Going Vogue: The Merits of Airbrushing
Airbrushing: that magical fix-all tool that makes models perfect. Erases blemishes, lengthens the legs, slims that pesky extra fat around the thighs and tummy. In theory, I should hate it. Society should be celebrating women for who they are, and all that. I do believe that. But airbrushing has its merits.
Fashion is a fantasy world, and I like my fantasies flawless. Fashion serves as the space where I can escape from all those pesky imperfections that normal people suffer from. Fashion is the form of art where everything looks good on the surface alone. Should we really be going to fashion to find women we can relate and look up to? If it is, we are looking in the wrong places. I’d rather find those role models in political office, on a bookshelf or in a classroom, and go to fashion for some pretty illusions. The artificial nature of fashion is what makes it easy to swallow. I know that what’s on the runway and in magazines isn’t real life — it’s a representation of the ideals we project onto women. Those ideals themselves are certainly flawed, but at the same time they are captivating, entrancing images of beauty. We continue to facilitate that look by buying clothes and magazines as much as we bash the industry they sprout from.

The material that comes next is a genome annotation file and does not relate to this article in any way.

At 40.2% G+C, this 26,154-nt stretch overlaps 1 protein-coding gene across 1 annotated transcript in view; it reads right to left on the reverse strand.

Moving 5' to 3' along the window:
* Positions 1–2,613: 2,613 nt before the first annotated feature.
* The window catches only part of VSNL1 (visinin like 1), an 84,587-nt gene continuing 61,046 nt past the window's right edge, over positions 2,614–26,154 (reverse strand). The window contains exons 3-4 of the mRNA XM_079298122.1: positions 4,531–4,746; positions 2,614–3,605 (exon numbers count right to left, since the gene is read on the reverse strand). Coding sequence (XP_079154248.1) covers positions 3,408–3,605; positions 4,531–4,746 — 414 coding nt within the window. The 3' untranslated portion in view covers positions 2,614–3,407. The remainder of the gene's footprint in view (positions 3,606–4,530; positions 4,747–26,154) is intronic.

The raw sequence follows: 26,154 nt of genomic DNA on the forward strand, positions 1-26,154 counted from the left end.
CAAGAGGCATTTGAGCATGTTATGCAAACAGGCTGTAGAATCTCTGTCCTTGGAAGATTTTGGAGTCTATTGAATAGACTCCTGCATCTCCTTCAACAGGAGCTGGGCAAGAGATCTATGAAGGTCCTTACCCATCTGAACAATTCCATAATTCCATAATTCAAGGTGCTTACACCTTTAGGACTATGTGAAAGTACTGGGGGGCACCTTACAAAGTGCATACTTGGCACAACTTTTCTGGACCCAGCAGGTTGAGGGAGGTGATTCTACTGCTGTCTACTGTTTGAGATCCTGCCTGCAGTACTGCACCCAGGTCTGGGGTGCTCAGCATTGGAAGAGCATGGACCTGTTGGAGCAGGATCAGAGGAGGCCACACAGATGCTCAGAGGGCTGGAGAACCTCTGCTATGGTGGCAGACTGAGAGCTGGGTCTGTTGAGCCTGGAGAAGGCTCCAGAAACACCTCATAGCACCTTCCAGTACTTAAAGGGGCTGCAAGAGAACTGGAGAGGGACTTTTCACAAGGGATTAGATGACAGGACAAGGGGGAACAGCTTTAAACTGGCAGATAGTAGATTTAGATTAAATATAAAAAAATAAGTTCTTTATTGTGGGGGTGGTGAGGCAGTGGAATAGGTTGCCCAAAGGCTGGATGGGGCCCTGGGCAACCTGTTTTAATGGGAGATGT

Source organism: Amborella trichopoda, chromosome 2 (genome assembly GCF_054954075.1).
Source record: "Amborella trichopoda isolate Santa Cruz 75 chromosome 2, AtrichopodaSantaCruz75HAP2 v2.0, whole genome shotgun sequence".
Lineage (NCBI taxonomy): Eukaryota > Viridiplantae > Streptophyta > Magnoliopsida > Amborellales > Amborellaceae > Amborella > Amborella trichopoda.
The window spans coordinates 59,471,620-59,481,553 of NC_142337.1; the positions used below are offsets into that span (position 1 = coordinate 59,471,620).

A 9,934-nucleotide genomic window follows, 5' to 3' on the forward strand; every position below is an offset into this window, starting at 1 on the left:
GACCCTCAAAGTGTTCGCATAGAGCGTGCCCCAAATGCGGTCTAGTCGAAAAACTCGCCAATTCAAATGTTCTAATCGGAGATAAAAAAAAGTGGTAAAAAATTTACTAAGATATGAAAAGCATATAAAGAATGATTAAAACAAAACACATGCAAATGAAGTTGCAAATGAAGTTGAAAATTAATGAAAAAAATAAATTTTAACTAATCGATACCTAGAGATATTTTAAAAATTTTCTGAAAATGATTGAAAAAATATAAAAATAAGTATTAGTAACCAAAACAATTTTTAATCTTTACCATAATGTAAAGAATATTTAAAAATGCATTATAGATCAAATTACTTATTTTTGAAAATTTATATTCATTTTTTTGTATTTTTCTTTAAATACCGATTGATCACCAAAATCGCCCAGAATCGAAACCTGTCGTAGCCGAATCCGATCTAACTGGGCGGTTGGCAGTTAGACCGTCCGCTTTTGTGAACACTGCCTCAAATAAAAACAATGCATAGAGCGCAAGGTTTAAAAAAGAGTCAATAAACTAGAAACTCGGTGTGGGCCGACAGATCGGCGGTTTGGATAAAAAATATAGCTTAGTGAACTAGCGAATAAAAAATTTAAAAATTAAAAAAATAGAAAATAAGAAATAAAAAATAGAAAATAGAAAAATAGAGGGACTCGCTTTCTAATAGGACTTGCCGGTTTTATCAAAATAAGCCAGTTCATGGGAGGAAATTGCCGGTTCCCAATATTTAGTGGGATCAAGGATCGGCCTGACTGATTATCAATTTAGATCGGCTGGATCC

High fashion is just another art form where one group of people got together and created one standard of beauty. Designers like Karl Lagerfeld and Tom Ford constructed their visions of beauty in art, just like Monet did, and each artist’s pieces are equally relevant. Fashion shouldn’t be viewed in a societal context, but rather as another form of art. But because it is art, we can criticize all we want, while at the same time respecting the particular artists’ inclinations for what they are. Airbrushing is just another tool in the artists’ toolbox, like a piece of charcoal or a paintbrush. Censoring fashion is just as dangerous as removing a Monet painting from an art gallery, and its influence has to be tempered with a dose of reality. Runways and magazine pages are the fashion industry’s galleries, expressions of one artist’s vision and not society at large.